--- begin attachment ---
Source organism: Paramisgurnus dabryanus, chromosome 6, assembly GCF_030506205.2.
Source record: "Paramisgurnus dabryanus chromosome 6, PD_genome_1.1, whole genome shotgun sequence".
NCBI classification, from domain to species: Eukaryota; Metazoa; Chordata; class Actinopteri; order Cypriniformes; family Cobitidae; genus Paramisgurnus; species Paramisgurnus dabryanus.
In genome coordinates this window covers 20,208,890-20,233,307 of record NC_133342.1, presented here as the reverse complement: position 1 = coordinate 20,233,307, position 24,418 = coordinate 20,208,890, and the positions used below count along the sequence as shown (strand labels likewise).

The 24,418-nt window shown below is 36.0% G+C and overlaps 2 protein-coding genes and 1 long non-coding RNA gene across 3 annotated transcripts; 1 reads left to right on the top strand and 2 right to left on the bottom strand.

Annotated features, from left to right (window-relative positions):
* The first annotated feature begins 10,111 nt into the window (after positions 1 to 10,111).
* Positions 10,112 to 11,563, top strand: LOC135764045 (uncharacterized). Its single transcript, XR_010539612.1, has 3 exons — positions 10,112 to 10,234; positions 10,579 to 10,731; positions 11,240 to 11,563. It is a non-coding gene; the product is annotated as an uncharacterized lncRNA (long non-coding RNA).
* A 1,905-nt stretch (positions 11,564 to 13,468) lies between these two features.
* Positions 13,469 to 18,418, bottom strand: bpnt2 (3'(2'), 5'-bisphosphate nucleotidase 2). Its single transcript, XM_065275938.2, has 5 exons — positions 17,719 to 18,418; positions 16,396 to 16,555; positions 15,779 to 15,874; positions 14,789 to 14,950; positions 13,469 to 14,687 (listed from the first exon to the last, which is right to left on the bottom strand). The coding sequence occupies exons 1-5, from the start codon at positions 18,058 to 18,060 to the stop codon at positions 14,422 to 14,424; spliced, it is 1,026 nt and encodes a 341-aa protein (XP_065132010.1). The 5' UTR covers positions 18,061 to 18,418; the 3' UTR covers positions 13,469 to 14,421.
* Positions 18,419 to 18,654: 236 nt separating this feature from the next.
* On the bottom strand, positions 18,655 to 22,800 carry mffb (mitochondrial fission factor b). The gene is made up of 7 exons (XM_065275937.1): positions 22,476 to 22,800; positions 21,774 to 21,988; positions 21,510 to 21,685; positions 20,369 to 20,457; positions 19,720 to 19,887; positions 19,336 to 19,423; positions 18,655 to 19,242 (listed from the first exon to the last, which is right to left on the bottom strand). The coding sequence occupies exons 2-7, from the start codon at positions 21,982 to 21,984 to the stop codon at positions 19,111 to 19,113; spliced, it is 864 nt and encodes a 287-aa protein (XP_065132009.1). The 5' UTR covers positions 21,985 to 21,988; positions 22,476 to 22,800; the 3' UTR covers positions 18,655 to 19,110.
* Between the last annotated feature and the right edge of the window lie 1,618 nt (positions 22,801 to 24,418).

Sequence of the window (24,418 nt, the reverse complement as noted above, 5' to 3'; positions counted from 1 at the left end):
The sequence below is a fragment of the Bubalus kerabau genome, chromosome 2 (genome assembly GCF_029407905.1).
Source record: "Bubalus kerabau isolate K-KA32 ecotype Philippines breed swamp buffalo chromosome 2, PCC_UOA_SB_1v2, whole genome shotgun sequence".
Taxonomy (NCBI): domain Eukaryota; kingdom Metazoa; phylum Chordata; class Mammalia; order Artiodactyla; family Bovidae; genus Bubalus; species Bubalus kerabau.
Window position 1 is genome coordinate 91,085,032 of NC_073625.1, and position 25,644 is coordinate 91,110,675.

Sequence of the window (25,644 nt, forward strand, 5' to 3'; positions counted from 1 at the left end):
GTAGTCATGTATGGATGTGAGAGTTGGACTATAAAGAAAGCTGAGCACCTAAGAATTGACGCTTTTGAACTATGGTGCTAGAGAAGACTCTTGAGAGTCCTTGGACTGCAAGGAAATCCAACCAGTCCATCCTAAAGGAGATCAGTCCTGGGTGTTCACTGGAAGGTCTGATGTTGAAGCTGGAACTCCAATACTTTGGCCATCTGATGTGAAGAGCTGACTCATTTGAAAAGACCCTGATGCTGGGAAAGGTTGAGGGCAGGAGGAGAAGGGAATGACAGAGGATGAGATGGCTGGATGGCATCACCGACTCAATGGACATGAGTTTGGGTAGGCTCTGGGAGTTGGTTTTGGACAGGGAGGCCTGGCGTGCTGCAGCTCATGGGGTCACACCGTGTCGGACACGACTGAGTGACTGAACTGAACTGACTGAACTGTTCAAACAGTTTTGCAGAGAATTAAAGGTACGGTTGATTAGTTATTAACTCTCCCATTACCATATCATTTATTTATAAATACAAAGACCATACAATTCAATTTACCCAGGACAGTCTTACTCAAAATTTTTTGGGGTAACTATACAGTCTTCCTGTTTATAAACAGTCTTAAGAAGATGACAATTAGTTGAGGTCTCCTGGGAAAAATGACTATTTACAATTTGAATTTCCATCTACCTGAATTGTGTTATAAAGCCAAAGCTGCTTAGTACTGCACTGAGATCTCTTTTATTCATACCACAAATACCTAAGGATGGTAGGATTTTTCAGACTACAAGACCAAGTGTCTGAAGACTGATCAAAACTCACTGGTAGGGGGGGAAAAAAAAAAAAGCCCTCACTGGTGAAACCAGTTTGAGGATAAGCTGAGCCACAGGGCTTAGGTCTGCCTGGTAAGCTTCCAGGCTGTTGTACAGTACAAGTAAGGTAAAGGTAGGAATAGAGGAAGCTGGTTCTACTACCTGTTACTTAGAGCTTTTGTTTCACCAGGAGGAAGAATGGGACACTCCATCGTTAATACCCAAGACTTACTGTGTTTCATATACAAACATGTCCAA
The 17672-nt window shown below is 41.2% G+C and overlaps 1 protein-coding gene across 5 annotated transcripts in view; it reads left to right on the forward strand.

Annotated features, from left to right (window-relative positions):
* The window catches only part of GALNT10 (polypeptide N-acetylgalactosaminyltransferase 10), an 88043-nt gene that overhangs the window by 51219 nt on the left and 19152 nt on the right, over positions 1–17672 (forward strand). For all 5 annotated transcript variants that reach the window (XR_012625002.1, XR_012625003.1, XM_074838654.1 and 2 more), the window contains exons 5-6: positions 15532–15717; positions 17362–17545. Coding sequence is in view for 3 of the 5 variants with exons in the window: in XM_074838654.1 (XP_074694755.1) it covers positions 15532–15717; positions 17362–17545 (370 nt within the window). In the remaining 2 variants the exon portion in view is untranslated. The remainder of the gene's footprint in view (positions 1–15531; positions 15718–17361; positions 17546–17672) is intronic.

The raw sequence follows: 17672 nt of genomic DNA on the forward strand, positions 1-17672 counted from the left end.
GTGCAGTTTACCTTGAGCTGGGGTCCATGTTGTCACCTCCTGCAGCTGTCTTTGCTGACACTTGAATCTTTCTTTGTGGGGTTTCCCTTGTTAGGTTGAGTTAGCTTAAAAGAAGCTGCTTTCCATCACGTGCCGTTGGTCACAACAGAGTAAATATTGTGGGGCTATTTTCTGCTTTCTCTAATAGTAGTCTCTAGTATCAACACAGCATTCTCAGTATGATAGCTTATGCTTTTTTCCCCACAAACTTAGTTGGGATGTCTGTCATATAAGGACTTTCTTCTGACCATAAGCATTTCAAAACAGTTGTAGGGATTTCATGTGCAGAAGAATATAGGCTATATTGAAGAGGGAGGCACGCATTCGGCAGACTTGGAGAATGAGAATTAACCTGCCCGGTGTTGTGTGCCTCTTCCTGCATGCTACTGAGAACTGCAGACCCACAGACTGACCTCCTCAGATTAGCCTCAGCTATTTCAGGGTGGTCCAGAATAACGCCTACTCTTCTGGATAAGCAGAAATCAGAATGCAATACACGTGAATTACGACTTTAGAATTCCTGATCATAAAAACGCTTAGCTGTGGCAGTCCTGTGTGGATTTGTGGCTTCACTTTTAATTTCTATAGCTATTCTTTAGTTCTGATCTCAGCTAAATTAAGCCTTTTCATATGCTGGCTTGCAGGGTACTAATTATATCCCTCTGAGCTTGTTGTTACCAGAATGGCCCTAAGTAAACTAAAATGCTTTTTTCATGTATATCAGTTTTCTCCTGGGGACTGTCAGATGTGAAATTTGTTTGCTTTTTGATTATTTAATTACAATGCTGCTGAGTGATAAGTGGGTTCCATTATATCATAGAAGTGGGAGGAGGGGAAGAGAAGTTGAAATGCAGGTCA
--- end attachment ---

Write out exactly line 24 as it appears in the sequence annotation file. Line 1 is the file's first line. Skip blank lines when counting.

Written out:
The raw sequence follows: 17672 nt of genomic DNA on the forward strand, positions 1-17672 counted from the left end.